Most of us turn away from the desire to be simple. That’s because simplicity in our minds has to do with “ordinariness.” We have an aversion to being and sounding ordinary, because it does not attract attention. And yet simplicity is not ordinary at all. A truly simple person is not self-conscious but is at ease with himself. And that requires greatness of a kind that is far from ordinary.
And yet it is this extraordinary virtue of simplicity that deep inside we desire for ourselves and envy in others. The reason we don’t cultivate simplicity is that we think the price to be paid would be too high. We think it would be too risky, and may involve a great loss of some kind.
In the spiritual world especially, simplicity is married to profundity. Simplicity and profundity are a made-for-each-other couple. Deep insights have come to those who have cultivated simplicity in their spiritual lives. G.K Chesterton is an example of someone who was simple and profound at the same time. He expressed a simple and profound spiritual truth when he once said, “A man is tallest when he kneels.”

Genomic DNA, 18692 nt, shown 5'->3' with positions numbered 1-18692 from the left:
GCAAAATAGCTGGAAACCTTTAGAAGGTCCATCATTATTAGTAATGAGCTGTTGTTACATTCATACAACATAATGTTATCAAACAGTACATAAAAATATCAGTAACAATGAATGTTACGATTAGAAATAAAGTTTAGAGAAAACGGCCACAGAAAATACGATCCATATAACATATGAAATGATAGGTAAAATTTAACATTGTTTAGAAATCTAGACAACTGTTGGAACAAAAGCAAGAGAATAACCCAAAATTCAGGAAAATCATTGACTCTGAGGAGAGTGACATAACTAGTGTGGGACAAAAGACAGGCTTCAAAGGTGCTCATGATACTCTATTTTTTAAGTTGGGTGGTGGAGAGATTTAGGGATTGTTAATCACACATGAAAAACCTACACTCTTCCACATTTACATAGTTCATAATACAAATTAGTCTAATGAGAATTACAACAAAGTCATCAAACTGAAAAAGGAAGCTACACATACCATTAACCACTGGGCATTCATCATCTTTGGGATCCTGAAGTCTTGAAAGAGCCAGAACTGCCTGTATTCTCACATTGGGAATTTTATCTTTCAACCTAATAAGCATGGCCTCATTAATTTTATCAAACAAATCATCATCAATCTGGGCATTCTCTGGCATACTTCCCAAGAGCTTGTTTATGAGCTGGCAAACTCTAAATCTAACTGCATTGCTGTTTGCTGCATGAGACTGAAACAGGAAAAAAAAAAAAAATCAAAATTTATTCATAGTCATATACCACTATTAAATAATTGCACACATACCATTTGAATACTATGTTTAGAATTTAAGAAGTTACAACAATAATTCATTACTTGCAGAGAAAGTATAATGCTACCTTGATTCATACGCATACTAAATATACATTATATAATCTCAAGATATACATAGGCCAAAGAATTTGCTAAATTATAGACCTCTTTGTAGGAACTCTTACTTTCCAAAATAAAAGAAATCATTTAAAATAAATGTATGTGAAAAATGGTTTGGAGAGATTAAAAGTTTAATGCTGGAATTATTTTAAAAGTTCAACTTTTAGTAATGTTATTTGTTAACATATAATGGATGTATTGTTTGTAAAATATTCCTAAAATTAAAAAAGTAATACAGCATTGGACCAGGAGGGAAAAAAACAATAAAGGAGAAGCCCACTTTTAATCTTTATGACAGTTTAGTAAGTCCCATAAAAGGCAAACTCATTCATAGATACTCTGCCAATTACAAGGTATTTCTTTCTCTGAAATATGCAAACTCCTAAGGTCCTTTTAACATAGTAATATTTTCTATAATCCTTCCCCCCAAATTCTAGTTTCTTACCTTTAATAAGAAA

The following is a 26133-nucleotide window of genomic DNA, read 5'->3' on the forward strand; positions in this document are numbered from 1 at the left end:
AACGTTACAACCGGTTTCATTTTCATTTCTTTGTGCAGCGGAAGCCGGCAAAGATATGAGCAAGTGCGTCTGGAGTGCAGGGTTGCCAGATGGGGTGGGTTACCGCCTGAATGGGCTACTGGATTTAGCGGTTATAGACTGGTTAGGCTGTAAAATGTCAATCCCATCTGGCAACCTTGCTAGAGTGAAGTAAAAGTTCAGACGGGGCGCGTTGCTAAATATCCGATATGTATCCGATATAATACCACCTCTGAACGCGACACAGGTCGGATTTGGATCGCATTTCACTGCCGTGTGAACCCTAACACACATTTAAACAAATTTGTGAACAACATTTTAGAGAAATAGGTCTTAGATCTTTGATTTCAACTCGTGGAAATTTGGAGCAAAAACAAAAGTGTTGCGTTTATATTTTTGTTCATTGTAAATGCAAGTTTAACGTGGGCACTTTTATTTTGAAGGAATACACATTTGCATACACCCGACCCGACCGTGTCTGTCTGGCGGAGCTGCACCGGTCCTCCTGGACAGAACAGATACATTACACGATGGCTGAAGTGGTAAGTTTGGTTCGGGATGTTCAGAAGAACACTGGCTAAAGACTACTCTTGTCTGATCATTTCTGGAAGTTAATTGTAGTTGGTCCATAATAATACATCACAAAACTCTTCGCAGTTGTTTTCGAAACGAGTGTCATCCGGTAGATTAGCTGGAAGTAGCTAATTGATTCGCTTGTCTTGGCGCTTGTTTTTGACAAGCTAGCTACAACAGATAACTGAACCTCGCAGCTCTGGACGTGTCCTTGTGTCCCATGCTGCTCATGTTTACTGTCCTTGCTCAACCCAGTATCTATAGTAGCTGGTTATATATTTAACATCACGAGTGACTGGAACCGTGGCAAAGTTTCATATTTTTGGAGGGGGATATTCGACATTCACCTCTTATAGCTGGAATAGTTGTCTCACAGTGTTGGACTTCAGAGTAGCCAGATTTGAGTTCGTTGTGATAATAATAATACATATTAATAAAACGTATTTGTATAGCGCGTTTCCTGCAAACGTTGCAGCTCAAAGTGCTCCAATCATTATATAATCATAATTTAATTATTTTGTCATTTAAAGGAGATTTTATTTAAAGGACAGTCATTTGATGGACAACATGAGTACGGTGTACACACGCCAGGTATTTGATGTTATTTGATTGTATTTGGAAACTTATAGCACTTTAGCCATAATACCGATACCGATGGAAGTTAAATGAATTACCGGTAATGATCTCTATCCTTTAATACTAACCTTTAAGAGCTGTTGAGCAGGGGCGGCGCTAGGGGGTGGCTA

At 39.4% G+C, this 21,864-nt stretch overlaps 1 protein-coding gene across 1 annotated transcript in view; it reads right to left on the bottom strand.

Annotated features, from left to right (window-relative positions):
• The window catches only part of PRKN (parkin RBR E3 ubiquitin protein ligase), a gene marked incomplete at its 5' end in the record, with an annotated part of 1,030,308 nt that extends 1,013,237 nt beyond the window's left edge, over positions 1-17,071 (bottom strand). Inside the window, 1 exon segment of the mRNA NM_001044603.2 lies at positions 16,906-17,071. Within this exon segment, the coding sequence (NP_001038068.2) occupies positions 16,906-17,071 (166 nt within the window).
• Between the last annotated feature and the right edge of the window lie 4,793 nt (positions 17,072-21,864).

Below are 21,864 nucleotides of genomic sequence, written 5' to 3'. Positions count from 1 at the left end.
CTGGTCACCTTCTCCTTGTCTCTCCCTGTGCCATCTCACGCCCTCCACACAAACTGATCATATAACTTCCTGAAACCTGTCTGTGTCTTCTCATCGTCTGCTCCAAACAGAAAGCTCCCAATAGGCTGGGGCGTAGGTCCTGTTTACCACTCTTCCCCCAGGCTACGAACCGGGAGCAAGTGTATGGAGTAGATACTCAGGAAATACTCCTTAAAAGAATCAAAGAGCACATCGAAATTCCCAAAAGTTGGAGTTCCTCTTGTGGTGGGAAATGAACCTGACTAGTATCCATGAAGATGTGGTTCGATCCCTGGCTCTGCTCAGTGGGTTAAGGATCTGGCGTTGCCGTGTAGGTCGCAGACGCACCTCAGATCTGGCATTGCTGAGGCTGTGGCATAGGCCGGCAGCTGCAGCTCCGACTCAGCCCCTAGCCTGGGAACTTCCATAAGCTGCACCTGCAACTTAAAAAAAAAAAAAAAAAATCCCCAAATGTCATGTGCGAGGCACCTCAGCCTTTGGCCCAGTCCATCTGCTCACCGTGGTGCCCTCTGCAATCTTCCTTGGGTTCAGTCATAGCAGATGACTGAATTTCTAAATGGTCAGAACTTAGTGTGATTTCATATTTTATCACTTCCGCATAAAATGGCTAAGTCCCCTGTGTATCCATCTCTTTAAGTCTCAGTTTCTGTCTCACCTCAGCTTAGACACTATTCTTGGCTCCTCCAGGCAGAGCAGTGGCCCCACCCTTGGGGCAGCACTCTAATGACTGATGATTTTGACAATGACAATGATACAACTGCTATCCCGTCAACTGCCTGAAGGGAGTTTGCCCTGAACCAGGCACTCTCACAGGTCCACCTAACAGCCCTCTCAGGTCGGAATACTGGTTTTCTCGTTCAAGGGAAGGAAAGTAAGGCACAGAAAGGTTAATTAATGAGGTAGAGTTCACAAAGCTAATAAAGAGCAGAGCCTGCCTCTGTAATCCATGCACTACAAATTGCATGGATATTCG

Another simple and profound statement comes from that spiritual giant, Thomas Kempis. “Truth speaks from within without the noise of words.”
In the New Testament, John the Baptist, when reflecting on his role of merely being the forerunner to the Messiah, said, when Jesus appeared on the scene, that now “He must increase, and I must decrease.”
As we grow in grace in the spiritual life, we develop a deep admiration for those who “risk” simplicity as a way of life. But the great thing about simplicity is that it is accessible to all, and the benefits far exceed the cost. Provided we are willing to be honest and humble enough to admit our need for it.